The avalanche danger in the west central Montana backcountry is CONSIDERABLE.
Good Morning. This is Jeff Carty with the West Central Montana Avalanche Center advisory on Saturday, February 27, 2021. This advisory is sponsored by Spark R&D. This advisory does not apply to operating ski areas and expires at midnight tonight. The USDA Forest Service is solely responsible for its content.
Snowpack and Weather
Mountain temps are currently 10º to 22º F and will rise to the upper 20s today. The last 48hrs of weather brought us up to 1.2” of SWE and light to moderate winds. A few inches of snow is forecast today, with some areas picking up more or less due to local snow showers. Moderate winds are out of the west. Precipitation will continue till this evening.
The snow has continued to fall. Coupled with the wind it has created touchy wind slab conditions. A wind slab avalanche, with an 8-foot crown, released on the backside of Point 6 in the Rattlesnake Wilderness yesterday morning. This depth included wind loading from the storm earlier this week, indicating that wind slab created by Monday and Tuesday’s high winds are capable of failing with the current loading. Given the extent of loading on all aspects from the previous storm and subsequent snowfall, deep wind slab may be difficult to detect. The best way to manage this hazard is to avoid slopes over 32º and stay out from under steeper slopes, even small ones could harbor deep wind slab. Cornices are very touchy currently and could fall naturally. As wind and snow continue leeward slopes will be loaded further, increasing touchiness.
Persistent slabs are the problem that could create the most destructive avalanches. Multiple persistent weak layers exist in the snowpack, some up to 6 feet deep. These were propagating in tests yesterday and played a role in many of the avalanches over the past week. The January 13 rain crust/facet layer continues to be an issue in spots. Depth hoar and basal facets exist at mid-elevations and shallow spots in the southern and central Bitterroot and the Rattlesnake. Advanced facets on north aspects in the Rattlesnake are reactive. Buried surface hoar can be found in various locations. The snowpack has been loaded and is stressed. Loading will continue today. Persistent slabs can be unpredictable, especially as they get buried deeper. The R4 D4 slide in Lost Horse shows what these are capable of.
The continued snowfall is adding depth to the snowpack, which will help these persistent weak layers bond, and increase stability. Fair weather and warm temperatures next week will also help. In the short term, the loading is stressing the snowpack and weak layers. For the time being, give them space, avoid slopes over 32º, and enjoy the fresh powder.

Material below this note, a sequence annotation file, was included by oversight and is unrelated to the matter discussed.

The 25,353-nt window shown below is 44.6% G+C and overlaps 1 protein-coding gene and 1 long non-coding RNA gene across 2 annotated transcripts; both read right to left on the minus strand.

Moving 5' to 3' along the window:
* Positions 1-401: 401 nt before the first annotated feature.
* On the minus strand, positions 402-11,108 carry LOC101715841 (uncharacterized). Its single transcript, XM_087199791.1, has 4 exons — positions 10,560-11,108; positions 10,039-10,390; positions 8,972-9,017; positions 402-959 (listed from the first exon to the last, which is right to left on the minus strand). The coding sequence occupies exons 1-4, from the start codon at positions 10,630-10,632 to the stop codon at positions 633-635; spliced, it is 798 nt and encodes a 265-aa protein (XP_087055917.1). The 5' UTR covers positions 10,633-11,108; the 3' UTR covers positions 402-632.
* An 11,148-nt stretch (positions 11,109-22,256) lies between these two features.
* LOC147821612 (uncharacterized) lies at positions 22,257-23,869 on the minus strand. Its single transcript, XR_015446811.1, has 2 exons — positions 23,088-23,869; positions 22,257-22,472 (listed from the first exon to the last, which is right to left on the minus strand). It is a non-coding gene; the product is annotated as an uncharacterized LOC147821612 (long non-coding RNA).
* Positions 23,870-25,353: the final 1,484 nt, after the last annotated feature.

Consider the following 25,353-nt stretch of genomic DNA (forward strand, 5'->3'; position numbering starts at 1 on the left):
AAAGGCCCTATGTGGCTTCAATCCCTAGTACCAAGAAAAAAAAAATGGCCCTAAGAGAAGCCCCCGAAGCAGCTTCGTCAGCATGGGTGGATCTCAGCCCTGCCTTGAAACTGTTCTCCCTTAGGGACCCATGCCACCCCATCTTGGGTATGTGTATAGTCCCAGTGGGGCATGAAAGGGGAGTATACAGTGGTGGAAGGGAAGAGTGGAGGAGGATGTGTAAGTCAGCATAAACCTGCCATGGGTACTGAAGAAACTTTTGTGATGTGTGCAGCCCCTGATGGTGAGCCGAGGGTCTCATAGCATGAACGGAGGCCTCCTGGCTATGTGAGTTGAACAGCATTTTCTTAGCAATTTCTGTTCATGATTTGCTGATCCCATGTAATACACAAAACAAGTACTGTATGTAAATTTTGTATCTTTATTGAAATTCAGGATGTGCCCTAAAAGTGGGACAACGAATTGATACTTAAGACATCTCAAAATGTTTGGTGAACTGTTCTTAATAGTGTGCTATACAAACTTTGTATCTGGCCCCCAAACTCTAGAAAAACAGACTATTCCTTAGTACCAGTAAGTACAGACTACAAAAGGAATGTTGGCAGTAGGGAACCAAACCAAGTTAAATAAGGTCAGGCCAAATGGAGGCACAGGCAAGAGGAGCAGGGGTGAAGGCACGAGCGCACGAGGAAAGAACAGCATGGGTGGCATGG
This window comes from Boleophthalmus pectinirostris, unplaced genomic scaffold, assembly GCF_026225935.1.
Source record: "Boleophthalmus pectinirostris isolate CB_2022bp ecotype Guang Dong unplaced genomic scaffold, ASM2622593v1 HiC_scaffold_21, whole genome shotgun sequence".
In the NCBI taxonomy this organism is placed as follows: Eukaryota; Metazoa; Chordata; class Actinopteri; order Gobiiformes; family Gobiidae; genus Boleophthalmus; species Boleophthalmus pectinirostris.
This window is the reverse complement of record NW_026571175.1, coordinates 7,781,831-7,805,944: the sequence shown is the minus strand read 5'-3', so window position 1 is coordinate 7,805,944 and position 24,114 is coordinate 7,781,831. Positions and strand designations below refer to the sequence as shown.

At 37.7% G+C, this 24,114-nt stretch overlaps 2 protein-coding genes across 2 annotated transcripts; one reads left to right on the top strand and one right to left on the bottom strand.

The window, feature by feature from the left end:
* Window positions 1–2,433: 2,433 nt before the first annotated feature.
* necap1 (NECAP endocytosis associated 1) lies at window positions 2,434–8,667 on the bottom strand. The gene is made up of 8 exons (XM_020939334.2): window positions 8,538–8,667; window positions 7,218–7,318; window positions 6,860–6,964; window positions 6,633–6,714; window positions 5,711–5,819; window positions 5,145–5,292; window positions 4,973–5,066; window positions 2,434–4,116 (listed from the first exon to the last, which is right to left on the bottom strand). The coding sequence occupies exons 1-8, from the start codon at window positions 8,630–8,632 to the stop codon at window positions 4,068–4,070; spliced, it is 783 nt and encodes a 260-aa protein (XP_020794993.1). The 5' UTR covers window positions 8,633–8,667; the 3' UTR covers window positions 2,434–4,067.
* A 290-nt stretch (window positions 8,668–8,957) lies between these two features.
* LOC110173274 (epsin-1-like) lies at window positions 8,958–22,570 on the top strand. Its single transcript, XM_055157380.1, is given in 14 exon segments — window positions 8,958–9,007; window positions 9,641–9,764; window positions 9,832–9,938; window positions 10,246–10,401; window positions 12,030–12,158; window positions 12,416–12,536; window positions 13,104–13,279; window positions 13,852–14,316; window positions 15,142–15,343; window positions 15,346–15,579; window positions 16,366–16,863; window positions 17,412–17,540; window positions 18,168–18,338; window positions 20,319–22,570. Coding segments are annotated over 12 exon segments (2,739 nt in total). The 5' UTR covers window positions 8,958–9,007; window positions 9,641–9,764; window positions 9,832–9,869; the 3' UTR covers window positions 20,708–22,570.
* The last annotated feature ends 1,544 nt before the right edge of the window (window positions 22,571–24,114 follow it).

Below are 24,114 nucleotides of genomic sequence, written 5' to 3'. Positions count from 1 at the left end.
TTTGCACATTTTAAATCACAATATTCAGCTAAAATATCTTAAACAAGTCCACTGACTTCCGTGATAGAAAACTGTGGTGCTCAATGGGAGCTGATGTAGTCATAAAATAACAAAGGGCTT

The Bottom Line
Travel in avalanche terrain is not recommended. Careful terrain and snowpack assessment are required today. Avoid being under run-out zones, avalanches may be remotely triggered, and run to historic limits. You can trigger an avalanche remotely from the side, below, or above you. Expect the avalanche danger to be elevated as snow and winds continue.
Carry a beacon, shovel, and probe. Remember to reassess conditions throughout the day and stay alert for signs of instability. Dig a pit. Look for red flags.
Upcoming Education Events
Please visit our education page for an up-to-date list of regional educational events and course offerings. Below are a few select events and opportunities to check out.
- March 3rd, 6-7:30 PM MST | FREE Online 1.5-hr Avalanche Awareness Session | Missoulaavalanche.org event | Delivered by A3 Pro instructors | Get more details and register HERE
You’ve prayed, hoped, and danced for snow all winter, and it’s finally here! Western Montana’s mountains are busier than ever before, with new and veteran backcountry users enjoying the fresh snow. To celebrate the snowfall and help ensure everyone has the information needed to enjoy the mountains and return home safely, we bring you Loving La Niña! This virtual fundraising event includes two outstanding gear packages and two ways to enter to win. Please click HERE for more information about this exciting event. Together, we can save lives and continue creating the most fun, safe, and responsible backcountry community possible. Spread the word, and spread the love for La Niña!
We’ve been receiving excellent public observations. These are immensely helpful for us and a great resource for others to learn about conditions in specific locations. Keep them coming. Submit them here, or text to 406-219-5566 if you don’t have time to fill out the online form.
Ski and ride safe.